“The hardest part is developing the idea, and that can take years.”
- Eric Carle, author of The Very Hungry Caterpillar, who died this week.
If we were to ask you what you wanted the bigger-picture impact of your life, career or organisation to be, what would you say? Would it feel like a curly question: hard to envision, let alone explain?
If you answered yes, that putting words around your desired ultimate impact is difficult, you’re not alone. We’ve struggled with articulating this too — ironic given that vision, social impact and communications are our daily bread. Even though our purpose is clear and lived — “to elevate others to elevate others” — we’ve wrestled with explaining how the key issues we focus on hang together; why we focus so much effort on supporting gender equality; human rights; climate and sustainability; leadership for impact; and holistic health. Aside from being worthy in their own right, we struggled to put a concise frame around them. What did they all add up to?
“In the light of the moon a little egg lay on a leaf”
- Eric Carle, The Very Hungry Caterpillar
We’re thrilled to say we’ve got clarity now, having gone through a facilitated process, and want to share it with you and invite you to use it to become clearer on what your impact could be. The framework? The United Nations Sustainable Development Goals (SDGs) - or Global Goals. The process? A Ten-Point SDG Plan for our business, led by our friends in Ireland, Change By Degrees.
The UN SDGs - don't be put off by that mouthful. They look like a lot, right?
“That night he had a stomach ache.”
- Eric Carle, The Very Hungry Caterpillar
But these buzzwords are actually an incredibly useful tool. Boiled down, they are a piccolo espresso for progressive leaders.
The SDGs are a collection of 17 goals put together by the UN in 2015; a “blueprint for creating a more sustainable future for all by 2030”. Governments, businesses and organisations play an enormous and important role in making progress towards them, by firstly understanding them, mapping strategy against them, and then embedding them into the way they operate. This is corporate activism: using your organisational influence for positive social impact.
As an individual you, too, can think about how you want to align your life and leadership with the SDGs and wider global goals that support us all, and make decisions on the roles, work or projects you take on, or even your broader career direction, based on what you discover.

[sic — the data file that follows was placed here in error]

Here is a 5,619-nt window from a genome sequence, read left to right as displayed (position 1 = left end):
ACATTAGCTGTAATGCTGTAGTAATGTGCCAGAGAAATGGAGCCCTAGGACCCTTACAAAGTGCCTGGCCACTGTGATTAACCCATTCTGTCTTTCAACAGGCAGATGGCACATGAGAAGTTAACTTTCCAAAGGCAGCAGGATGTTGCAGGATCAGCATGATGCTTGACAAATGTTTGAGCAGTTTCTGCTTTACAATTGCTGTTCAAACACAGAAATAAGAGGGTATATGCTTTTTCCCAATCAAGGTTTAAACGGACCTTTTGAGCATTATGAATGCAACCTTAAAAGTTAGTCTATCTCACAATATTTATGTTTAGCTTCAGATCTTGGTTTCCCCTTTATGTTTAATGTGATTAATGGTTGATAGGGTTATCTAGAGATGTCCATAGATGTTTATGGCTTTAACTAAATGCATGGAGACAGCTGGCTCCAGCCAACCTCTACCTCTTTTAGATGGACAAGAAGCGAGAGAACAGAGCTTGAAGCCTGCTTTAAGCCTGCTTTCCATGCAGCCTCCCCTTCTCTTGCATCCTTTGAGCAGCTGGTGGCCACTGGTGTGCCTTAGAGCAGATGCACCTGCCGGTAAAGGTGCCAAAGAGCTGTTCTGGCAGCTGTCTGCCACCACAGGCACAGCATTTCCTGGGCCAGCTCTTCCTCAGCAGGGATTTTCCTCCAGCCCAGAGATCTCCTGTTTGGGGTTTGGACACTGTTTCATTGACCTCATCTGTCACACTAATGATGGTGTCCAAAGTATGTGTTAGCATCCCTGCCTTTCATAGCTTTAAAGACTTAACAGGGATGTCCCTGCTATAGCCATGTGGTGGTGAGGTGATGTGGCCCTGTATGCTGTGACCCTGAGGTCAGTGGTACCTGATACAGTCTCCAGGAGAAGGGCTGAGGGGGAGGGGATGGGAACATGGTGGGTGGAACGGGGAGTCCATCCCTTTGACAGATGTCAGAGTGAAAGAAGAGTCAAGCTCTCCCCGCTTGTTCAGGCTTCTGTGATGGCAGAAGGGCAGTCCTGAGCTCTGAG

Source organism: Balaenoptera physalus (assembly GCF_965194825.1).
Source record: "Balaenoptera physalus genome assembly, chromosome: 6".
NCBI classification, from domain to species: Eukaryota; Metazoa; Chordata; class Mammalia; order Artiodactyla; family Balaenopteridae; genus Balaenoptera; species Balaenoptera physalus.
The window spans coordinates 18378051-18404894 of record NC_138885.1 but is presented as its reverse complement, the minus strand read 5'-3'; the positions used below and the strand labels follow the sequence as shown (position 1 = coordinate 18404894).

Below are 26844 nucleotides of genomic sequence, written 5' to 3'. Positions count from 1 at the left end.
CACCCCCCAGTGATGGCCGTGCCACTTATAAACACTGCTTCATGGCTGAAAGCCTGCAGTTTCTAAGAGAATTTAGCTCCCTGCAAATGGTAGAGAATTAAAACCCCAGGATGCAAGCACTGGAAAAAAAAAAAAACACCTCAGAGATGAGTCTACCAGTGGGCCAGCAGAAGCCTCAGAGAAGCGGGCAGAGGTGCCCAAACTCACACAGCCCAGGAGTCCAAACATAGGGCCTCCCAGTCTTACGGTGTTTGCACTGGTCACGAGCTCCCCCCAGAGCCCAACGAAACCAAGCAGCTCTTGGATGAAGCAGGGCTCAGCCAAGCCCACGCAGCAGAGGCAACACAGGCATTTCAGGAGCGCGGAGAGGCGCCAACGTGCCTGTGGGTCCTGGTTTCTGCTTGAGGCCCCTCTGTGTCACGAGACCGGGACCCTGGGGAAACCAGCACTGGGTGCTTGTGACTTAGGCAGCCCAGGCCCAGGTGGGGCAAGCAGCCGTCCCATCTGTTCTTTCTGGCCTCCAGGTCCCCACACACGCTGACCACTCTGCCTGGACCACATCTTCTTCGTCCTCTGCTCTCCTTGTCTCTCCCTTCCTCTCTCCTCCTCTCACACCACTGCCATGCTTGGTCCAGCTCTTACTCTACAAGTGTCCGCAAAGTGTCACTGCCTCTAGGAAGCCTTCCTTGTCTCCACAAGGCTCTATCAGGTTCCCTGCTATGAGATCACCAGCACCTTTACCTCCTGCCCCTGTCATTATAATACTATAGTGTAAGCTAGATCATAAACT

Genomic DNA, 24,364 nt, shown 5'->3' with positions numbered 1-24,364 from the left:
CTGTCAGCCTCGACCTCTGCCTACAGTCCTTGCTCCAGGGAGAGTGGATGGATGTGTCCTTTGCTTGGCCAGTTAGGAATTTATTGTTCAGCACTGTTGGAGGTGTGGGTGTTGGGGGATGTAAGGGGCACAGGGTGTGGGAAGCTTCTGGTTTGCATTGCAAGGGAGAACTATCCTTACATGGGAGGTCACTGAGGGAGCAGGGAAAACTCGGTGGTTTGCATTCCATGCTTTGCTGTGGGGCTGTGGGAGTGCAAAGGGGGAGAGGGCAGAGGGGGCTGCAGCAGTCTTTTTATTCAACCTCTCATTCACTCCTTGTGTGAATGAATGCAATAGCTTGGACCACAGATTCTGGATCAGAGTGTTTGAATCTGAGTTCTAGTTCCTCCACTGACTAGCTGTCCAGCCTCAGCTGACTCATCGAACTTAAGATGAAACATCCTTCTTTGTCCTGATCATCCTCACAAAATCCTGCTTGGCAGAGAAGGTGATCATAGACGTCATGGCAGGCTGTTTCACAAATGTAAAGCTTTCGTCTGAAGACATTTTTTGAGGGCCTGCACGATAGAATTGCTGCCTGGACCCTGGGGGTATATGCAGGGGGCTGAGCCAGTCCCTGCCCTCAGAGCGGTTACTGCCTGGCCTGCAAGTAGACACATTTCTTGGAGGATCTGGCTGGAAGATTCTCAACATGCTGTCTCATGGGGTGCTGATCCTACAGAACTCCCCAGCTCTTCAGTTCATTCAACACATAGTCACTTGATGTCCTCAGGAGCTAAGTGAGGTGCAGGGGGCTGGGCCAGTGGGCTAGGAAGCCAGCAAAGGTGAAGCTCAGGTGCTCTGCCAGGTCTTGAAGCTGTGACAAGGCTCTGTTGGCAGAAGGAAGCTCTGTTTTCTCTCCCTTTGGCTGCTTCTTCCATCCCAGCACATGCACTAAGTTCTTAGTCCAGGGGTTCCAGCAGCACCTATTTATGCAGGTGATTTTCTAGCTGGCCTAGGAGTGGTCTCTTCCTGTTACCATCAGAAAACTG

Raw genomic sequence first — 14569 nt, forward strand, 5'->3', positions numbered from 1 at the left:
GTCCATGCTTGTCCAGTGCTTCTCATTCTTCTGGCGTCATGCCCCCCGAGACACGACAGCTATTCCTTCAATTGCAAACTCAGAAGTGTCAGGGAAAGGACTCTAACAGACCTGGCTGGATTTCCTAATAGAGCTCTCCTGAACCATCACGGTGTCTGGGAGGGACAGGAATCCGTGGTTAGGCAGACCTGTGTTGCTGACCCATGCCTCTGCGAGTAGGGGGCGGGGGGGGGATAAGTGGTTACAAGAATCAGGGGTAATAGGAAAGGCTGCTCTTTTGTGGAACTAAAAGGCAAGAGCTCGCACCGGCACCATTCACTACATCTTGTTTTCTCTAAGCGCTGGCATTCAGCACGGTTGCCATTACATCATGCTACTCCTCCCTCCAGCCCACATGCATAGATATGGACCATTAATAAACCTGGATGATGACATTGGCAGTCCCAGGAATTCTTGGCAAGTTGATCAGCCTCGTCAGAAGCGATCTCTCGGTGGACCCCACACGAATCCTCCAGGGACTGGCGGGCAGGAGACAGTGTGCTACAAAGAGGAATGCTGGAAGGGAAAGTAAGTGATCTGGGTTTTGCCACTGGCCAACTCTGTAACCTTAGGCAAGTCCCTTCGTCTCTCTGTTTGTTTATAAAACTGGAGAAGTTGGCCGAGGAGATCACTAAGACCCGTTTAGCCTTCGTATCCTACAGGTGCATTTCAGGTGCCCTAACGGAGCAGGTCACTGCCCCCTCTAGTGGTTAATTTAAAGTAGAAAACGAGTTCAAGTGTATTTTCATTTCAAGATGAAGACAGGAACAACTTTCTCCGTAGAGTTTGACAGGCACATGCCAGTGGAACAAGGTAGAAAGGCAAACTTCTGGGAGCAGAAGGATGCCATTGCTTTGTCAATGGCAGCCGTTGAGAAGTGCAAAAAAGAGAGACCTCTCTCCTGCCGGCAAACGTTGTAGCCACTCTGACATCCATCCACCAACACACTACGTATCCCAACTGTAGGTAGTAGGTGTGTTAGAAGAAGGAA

In the process of exploring the SDGs, we became clear that everything we do — all the programs, events, strategy work, consulting and coaching — is in service to two Global Goals in particular: number 16, “Peace, Justice and Strong Institutions”, and number 17, “Partnerships for the Goals”. These two goals are the lynchpin for all of our work.
One of our biggest Aha moments was this: though we’re well-known for our work supporting women into greater visibility, it’s not about gender equality for gender equality’s sake; we believe in gender equality because we know that by having more women-identifying people in leadership, the outcomes and environments will be better for everyone, leading to systemic change and… drumroll… Peace, Justice and Strong Institutions. Gender equality is a goal in and of itself (SDG 5) but for us, this sits inside our wider goal to create strong institutions. When we deliver on gender equality through our work, we directly contribute to SDG 16.
Similarly, by partnering with social-impact focused clients and partners, such as Change By Degrees, or organisational clients wanting to create positive shifts within their cultures or out in the wider world, we’re working towards Partnerships for the Goals. When we combine our skill sets with others who share our values we deliver on SDG 17. We never knew how to describe this until now, despite years of collaborative work. SDG 17 describes perfectly our ability to create impact and gives us a framework by which we can measure our collaborations against.
So helpful! So simple!
The next step, after identifying which Goals are our ultimate destination, was to embed them into our strategy. It’s been invaluable, helping us to see where we should be putting most of our effort and to see what to let go of. From there, it’s translating into operational decisions and changing the way we think and work in myriad ways.
Keen to know how to go through this process yourself? Here are four ways to align your visible leadership with bigger impact:
To find out more about the SDGs and corporate activism, we’ve listed some helpful resources below.
Once you’ve done some reading, let us know: which of the Global Goals might become your own?
“One Sunday morning the warm sun came up and - pop! - out of the egg came a tiny and very hungry caterpillar.”
Eric Carle, The Very Hungry Caterpillar